BP safety talk is really about shareholders

ALL'S WELL? BP's "powerful" new safety unit is seeking to make life more comfortable for its shareholders.

The creation by BP of a new global safety unit with “sweeping powers” has the safety of shareholders’ money as its “ultimate goal”, the company’s top boss has admitted.

In a 1 October news release from the oil giant’s London HQ announcing the “powerful new organisation”, BP chair Carl-Henric Svanberg said there were “difficult challenges ahead” but added “we have assembled a strong and able new team and are developing a robust strategy to deal with them and to deliver our ultimate goal – the restoration of shareholder value.”

Mark Bly, who headed BP’s internal investigation into the hugely damaging US Deepwater Horizon oil spill, will run the new unit. His report has been criticised for overlooking the role of BP’s top management, including its London-based board, in decisions contributing to the disaster, which killed 11 workers and unleashed an environmental catastrophe. In evidence last month to a US Department of the Interior-commissioned National Academy of Engineering hearing, Bly admitted his internal BP team has only looked at the immediate cause of the 20 April disaster, conceding the study “does not represent a complete penetration into potentially deeper issues.”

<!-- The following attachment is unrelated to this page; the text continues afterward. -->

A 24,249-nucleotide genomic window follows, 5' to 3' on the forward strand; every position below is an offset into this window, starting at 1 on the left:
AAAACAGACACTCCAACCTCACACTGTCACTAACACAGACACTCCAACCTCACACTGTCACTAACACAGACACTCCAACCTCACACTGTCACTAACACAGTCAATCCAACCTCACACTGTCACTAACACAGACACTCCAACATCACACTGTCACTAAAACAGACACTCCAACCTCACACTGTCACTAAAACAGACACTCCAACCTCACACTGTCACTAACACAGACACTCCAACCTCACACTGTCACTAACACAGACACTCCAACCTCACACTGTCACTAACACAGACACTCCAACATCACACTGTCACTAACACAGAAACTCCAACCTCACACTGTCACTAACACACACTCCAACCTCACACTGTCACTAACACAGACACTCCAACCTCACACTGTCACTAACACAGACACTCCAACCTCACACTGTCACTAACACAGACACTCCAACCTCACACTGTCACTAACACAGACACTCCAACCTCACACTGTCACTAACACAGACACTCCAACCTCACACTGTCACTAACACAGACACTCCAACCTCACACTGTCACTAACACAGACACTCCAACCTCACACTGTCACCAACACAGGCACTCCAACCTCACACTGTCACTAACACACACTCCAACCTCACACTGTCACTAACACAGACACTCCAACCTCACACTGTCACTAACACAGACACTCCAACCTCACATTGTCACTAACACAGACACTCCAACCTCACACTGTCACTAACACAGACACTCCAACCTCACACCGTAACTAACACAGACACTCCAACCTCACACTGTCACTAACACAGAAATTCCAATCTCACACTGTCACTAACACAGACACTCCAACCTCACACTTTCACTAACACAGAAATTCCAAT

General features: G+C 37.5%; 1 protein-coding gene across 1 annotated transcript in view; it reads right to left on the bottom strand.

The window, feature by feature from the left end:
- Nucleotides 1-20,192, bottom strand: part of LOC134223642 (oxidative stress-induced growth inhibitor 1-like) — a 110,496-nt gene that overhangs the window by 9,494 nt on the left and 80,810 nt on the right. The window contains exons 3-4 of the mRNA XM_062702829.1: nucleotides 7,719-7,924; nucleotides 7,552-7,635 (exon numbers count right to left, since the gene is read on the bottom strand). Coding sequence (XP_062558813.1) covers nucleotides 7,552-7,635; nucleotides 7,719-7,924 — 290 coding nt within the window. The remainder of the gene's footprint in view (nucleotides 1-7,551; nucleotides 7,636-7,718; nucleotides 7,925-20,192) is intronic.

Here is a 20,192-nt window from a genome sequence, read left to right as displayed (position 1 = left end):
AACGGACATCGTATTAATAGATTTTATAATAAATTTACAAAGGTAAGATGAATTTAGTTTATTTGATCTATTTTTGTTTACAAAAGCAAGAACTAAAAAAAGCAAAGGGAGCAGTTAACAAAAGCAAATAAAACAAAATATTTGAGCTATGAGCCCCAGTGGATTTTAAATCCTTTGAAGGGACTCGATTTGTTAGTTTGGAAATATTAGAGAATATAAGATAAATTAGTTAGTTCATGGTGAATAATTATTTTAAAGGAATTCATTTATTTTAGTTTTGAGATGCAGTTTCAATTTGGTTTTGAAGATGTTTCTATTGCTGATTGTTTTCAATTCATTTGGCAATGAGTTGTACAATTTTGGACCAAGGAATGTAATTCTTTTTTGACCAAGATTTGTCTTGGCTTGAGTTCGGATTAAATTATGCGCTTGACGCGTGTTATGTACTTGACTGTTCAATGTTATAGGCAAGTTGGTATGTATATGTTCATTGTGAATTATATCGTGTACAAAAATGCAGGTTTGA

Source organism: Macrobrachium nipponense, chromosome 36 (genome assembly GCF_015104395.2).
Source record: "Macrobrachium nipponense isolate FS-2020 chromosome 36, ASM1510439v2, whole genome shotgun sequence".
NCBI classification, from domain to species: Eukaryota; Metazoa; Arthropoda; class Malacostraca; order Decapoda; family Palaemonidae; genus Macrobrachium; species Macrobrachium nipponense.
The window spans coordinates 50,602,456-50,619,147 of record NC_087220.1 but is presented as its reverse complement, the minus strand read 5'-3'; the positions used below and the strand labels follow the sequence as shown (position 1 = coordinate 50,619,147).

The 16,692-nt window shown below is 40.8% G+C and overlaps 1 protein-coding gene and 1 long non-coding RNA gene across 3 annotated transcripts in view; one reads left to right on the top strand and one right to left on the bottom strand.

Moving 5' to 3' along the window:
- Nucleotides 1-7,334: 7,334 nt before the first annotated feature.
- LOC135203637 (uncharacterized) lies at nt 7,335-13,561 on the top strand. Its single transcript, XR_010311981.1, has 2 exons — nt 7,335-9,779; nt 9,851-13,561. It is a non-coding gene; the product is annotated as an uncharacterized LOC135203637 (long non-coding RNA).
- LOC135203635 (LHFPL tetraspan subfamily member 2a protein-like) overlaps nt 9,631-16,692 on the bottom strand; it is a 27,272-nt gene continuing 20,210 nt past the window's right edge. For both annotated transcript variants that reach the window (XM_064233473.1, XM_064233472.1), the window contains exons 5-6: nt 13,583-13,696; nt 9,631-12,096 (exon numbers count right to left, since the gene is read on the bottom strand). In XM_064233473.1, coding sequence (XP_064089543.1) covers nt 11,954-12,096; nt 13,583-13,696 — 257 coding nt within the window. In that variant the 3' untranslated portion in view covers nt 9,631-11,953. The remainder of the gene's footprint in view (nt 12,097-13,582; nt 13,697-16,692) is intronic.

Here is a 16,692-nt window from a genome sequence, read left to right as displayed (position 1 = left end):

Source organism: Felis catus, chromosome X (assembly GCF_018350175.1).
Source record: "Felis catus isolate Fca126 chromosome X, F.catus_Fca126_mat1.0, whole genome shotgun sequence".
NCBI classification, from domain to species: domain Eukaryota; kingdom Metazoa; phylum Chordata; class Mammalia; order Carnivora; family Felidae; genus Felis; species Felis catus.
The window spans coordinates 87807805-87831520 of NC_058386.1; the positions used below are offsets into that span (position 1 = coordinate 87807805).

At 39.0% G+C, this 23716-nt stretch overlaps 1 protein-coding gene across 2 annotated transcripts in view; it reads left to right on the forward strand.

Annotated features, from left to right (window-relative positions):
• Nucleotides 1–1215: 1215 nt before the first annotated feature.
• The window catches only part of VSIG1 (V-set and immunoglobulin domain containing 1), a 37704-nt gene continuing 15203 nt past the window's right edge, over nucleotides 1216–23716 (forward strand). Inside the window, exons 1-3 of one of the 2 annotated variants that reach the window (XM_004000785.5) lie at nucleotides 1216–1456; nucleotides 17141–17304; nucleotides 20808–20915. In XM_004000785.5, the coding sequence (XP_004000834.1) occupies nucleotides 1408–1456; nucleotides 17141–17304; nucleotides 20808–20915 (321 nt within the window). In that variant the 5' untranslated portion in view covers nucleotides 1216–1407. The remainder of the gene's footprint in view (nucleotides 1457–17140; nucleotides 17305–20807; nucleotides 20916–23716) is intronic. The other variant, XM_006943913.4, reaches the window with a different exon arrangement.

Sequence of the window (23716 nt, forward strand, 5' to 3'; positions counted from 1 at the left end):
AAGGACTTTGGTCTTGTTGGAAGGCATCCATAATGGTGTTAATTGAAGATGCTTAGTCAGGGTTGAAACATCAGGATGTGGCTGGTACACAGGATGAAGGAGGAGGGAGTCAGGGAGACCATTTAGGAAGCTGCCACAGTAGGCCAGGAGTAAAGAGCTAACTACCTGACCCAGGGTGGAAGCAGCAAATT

Commenting on the formation of Bly’s new global safety unit, Bob Dudley, who took over from Tony Hayward as BP chief executive on 1 October, said it will have authority to intervene in all aspects of BP’s technical activities. He added that the company will also conduct “a fundamental review” of its business performance incentives, including its “reward strategy”.

Dudley said: “These are the first and most urgent steps in a programme I am putting in place to rebuild trust in BP – the trust of our customers, of governments, of our employees and of the world at large. That trust is vital to the restoration of shareholder value which has been so adversely affected by recent events. The changes are in areas where I believe we most clearly need to act, with safety and risk management our most urgent priority.”

BP was fined a $15 million last month for pollution offences related to fires at its troubled Texas City refinery, which released highly toxic plumes including carcinogenic benzene into the air. Fifteen workers died in an explosion at the plant in 2005.

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